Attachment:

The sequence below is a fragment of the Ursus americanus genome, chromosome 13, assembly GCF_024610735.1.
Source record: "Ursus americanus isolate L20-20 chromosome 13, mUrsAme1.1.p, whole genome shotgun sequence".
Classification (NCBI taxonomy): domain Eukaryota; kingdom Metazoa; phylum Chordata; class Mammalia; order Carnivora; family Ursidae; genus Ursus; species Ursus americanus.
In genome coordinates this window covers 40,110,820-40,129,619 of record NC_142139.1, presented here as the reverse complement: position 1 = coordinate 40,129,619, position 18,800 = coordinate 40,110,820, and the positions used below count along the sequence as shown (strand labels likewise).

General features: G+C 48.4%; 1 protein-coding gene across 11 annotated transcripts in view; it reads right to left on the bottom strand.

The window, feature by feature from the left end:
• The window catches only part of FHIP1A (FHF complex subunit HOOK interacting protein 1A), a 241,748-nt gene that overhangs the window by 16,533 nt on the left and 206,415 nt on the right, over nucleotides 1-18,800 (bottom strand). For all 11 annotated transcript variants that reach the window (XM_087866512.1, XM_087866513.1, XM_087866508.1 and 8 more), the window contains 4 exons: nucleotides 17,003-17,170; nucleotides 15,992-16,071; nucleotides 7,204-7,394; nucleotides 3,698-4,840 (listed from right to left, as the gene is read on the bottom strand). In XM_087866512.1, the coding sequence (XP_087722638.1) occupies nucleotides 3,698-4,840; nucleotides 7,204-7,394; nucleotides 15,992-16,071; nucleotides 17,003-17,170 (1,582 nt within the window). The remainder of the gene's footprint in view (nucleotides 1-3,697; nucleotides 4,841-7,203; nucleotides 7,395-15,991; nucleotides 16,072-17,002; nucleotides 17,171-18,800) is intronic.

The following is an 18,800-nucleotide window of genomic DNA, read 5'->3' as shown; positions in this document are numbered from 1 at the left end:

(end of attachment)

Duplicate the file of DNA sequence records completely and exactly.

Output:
The sequence below is a fragment of the Ursus americanus genome, chromosome 13, assembly GCF_024610735.1.
Source record: "Ursus americanus isolate L20-20 chromosome 13, mUrsAme1.1.p, whole genome shotgun sequence".
Classification (NCBI taxonomy): domain Eukaryota; kingdom Metazoa; phylum Chordata; class Mammalia; order Carnivora; family Ursidae; genus Ursus; species Ursus americanus.
In genome coordinates this window covers 40,110,820-40,129,619 of record NC_142139.1, presented here as the reverse complement: position 1 = coordinate 40,129,619, position 18,800 = coordinate 40,110,820, and the positions used below count along the sequence as shown (strand labels likewise).

General features: G+C 48.4%; 1 protein-coding gene across 11 annotated transcripts in view; it reads right to left on the bottom strand.

The window, feature by feature from the left end:
• The window catches only part of FHIP1A (FHF complex subunit HOOK interacting protein 1A), a 241,748-nt gene that overhangs the window by 16,533 nt on the left and 206,415 nt on the right, over nucleotides 1-18,800 (bottom strand). For all 11 annotated transcript variants that reach the window (XM_087866512.1, XM_087866513.1, XM_087866508.1 and 8 more), the window contains 4 exons: nucleotides 17,003-17,170; nucleotides 15,992-16,071; nucleotides 7,204-7,394; nucleotides 3,698-4,840 (listed from right to left, as the gene is read on the bottom strand). In XM_087866512.1, the coding sequence (XP_087722638.1) occupies nucleotides 3,698-4,840; nucleotides 7,204-7,394; nucleotides 15,992-16,071; nucleotides 17,003-17,170 (1,582 nt within the window). The remainder of the gene's footprint in view (nucleotides 1-3,697; nucleotides 4,841-7,203; nucleotides 7,395-15,991; nucleotides 16,072-17,002; nucleotides 17,171-18,800) is intronic.

The following is an 18,800-nucleotide window of genomic DNA, read 5'->3' as shown; positions in this document are numbered from 1 at the left end: